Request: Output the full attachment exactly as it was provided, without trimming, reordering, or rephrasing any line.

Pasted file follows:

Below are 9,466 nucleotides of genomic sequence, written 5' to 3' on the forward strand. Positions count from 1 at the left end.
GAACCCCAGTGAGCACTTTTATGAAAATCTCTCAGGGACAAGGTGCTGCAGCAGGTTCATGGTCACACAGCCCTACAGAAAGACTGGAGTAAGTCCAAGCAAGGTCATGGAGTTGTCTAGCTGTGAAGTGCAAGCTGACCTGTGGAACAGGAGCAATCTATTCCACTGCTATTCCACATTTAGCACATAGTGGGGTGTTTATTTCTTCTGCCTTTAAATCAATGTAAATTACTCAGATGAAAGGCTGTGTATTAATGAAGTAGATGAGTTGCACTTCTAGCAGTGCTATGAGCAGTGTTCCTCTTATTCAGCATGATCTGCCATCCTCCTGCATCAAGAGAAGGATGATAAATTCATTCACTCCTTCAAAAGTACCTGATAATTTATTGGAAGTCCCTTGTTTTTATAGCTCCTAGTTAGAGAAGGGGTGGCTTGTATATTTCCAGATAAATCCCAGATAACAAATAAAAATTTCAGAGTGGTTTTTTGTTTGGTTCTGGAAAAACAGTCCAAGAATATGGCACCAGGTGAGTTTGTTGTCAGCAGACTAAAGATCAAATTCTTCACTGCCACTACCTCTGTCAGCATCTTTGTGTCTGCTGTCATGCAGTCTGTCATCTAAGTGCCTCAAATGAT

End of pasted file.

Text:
Below are 9,466 nucleotides of genomic sequence, written 5' to 3' on the forward strand. Positions count from 1 at the left end.
GAACCCCAGTGAGCACTTTTATGAAAATCTCTCAGGGACAAGGTGCTGCAGCAGGTTCATGGTCACACAGCCCTACAGAAAGACTGGAGTAAGTCCAAGCAAGGTCATGGAGTTGTCTAGCTGTGAAGTGCAAGCTGACCTGTGGAACAGGAGCAATCTATTCCACTGCTATTCCACATTTAGCACATAGTGGGGTGTTTATTTCTTCTGCCTTTAAATCAATGTAAATTACTCAGATGAAAGGCTGTGTATTAATGAAGTAGATGAGTTGCACTTCTAGCAGTGCTATGAGCAGTGTTCCTCTTATTCAGCATGATCTGCCATCCTCCTGCATCAAGAGAAGGATGATAAATTCATTCACTCCTTCAAAAGTACCTGATAATTTATTGGAAGTCCCTTGTTTTTATAGCTCCTAGTTAGAGAAGGGGTGGCTTGTATATTTCCAGATAAATCCCAGATAACAAATAAAAATTTCAGAGTGGTTTTTTGTTTGGTTCTGGAAAAACAGTCCAAGAATATGGCACCAGGTGAGTTTGTTGTCAGCAGACTAAAGATCAAATTCTTCACTGCCACTACCTCTGTCAGCATCTTTGTGTCTGCTGTCATGCAGTCTGTCATCTAAGTGCCTCAAATGAT